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Guilt and Depressive Disorders

Martin Harrow, PhD; Millard J. Amdur, MD
Arch Gen Psychiatry. 1971;25(3):240-246. doi:10.1001/archpsyc.1971.01750150048007.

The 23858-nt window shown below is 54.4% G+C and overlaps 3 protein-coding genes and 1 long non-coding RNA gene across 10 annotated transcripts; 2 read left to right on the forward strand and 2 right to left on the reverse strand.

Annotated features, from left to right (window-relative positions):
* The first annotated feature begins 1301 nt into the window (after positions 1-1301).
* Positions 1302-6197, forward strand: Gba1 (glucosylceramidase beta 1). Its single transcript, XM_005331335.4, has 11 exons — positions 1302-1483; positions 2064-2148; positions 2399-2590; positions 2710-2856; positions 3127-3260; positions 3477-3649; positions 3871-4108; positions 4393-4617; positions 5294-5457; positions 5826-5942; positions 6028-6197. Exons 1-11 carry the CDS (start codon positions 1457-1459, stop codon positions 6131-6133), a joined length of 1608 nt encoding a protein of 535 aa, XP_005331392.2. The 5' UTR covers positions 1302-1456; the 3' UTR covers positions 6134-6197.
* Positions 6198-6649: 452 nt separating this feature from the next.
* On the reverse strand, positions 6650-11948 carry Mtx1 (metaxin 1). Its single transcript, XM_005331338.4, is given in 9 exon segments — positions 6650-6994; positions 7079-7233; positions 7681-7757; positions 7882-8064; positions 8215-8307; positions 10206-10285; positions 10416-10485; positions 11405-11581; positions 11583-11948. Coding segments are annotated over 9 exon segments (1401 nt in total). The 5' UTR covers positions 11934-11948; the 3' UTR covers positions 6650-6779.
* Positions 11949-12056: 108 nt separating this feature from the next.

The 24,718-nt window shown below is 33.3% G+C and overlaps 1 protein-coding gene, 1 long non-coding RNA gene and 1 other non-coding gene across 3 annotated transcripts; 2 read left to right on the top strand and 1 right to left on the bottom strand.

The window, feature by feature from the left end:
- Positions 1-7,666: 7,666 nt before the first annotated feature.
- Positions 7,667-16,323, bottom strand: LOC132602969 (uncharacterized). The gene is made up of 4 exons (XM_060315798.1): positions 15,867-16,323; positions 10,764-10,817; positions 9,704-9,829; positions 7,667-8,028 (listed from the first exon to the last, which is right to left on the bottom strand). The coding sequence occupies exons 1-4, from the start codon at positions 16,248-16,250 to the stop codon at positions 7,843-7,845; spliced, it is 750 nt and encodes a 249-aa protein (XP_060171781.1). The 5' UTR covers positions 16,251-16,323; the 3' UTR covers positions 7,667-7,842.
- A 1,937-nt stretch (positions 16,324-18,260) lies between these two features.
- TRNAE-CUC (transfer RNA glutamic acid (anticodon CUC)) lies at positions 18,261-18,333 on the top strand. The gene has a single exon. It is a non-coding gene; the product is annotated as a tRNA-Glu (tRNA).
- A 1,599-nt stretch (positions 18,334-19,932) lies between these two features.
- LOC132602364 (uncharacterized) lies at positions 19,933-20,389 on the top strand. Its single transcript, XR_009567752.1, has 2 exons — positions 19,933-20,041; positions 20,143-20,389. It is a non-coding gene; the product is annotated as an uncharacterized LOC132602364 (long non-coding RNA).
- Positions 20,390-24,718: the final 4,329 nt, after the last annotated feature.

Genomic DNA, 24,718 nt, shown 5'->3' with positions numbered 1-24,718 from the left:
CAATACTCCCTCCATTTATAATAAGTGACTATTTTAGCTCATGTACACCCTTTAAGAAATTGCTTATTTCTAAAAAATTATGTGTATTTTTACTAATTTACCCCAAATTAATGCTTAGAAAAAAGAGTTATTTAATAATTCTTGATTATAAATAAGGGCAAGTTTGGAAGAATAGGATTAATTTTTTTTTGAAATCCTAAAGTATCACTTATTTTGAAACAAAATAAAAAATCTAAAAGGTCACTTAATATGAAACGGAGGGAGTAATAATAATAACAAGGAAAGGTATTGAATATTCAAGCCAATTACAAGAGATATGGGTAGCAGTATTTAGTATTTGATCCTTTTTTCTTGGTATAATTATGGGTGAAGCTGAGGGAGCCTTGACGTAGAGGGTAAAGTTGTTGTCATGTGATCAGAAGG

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The results of two studies on overt guilt in psychiatric patients in general and depressives in particular, involving 221 and 134 patients respectively, suggest that neurotic depressives as a group are guiltier than nondepressives. The results with psychotic depressives were less consistent; most measures employed did not show them as differing greatly from nondepressives, but some scattered evidence suggested that psychotic depressives may score higher than nondepressives on overt guilt. Overall, guilt was not intrinsic to all depressive disorders. While there was a relationship between psychiatric diagnosis and guilt, diagnosis was not a very strong factor. Guilt and negative self-images were strongly related. Depressive patients had lower selfimages than nondepressives. The results suggested that negative selfconcepts are a more striking feature of depressive, as opposed to nondepressive, patients than is guilt.

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